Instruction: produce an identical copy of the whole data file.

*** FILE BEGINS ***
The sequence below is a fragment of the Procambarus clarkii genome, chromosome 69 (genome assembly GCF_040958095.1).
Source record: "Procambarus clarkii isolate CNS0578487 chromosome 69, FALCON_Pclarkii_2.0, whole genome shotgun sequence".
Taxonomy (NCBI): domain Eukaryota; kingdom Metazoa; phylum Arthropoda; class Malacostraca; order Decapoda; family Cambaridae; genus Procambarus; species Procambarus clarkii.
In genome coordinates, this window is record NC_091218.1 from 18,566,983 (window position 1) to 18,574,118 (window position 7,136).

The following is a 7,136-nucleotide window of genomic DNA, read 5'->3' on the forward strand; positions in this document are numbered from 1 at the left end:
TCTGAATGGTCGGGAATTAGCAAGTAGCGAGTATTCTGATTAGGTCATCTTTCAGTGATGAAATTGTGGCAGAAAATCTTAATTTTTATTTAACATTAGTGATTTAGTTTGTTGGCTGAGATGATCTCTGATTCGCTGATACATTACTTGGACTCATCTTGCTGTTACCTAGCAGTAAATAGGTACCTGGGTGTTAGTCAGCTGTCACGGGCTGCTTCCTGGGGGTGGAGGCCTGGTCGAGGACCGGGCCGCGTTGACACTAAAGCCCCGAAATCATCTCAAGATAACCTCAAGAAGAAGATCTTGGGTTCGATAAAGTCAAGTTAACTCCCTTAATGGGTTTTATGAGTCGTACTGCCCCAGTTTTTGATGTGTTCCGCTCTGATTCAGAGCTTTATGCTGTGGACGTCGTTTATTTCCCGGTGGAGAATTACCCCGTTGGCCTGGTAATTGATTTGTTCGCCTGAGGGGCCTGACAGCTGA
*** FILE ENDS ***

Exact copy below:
The sequence below is a fragment of the Procambarus clarkii genome, chromosome 69 (genome assembly GCF_040958095.1).
Source record: "Procambarus clarkii isolate CNS0578487 chromosome 69, FALCON_Pclarkii_2.0, whole genome shotgun sequence".
Taxonomy (NCBI): domain Eukaryota; kingdom Metazoa; phylum Arthropoda; class Malacostraca; order Decapoda; family Cambaridae; genus Procambarus; species Procambarus clarkii.
In genome coordinates, this window is record NC_091218.1 from 18,566,983 (window position 1) to 18,574,118 (window position 7,136).

The following is a 7,136-nucleotide window of genomic DNA, read 5'->3' on the forward strand; positions in this document are numbered from 1 at the left end:
TCTGAATGGTCGGGAATTAGCAAGTAGCGAGTATTCTGATTAGGTCATCTTTCAGTGATGAAATTGTGGCAGAAAATCTTAATTTTTATTTAACATTAGTGATTTAGTTTGTTGGCTGAGATGATCTCTGATTCGCTGATACATTACTTGGACTCATCTTGCTGTTACCTAGCAGTAAATAGGTACCTGGGTGTTAGTCAGCTGTCACGGGCTGCTTCCTGGGGGTGGAGGCCTGGTCGAGGACCGGGCCGCGTTGACACTAAAGCCCCGAAATCATCTCAAGATAACCTCAAGAAGAAGATCTTGGGTTCGATAAAGTCAAGTTAACTCCCTTAATGGGTTTTATGAGTCGTACTGCCCCAGTTTTTGATGTGTTCCGCTCTGATTCAGAGCTTTATGCTGTGGACGTCGTTTATTTCCCGGTGGAGAATTACCCCGTTGGCCTGGTAATTGATTTGTTCGCCTGAGGGGCCTGACAGCTGA